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Predictors of one-year cognitive decline in a marginally housed, multimorbid sample

Resource type
Thesis type
(Thesis) M.A.
Date created
2016-08-25
Authors/Contributors
Abstract
Marginal housing is associated with high prevalence of several morbidities, including viral infection, psychiatric diagnosis and substance use, each of which is known to compromise cognition. The nature or course of cognition in marginally housed persons is understudied, and the impact of comorbidity on cognition is often unaddressed in the literature. Over a period of one year, participants recruited from the Downtown Eastside of Vancouver evidenced generally stable cognitive performance, except for a slight improvement in sustained attention and a slight decline in cognitive flexibility. HIV seropositive individuals showed declines in memory and response inhibition, while cannabis dependence was marginally associated with decline in memory. Given the negative impact of cognitive impairment on functioning, these results can inform prioritization of treatment targets in multimorbid populations.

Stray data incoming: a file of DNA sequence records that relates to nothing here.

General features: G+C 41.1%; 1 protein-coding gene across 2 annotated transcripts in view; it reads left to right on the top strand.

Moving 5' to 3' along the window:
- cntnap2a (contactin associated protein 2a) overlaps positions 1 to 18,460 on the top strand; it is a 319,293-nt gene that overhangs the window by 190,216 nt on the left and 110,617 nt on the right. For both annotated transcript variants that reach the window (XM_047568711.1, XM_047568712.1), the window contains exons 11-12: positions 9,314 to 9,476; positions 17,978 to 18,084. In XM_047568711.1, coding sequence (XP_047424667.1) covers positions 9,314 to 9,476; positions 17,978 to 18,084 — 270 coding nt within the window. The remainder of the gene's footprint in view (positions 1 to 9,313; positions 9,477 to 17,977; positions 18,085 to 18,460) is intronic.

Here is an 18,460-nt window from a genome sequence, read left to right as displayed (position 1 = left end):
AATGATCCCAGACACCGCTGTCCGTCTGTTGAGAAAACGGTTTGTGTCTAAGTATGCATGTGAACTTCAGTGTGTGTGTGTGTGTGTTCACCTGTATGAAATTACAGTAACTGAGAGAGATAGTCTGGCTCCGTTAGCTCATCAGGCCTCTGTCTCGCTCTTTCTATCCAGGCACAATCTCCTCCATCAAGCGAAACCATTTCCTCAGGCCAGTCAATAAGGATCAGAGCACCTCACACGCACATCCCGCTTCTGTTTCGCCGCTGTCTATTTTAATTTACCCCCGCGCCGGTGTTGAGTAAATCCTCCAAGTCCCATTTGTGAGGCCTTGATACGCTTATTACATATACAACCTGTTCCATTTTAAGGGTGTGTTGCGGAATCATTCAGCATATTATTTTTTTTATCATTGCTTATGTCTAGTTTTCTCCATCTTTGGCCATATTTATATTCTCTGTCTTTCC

Document
Identifier
etd9780
Copyright statement
Copyright is held by the author.
Permissions
This thesis may be printed or downloaded for non-commercial research and scholarly purposes.
Scholarly level
Supervisor or Senior Supervisor
Thesis advisor: Thornton, Allen
Member of collection
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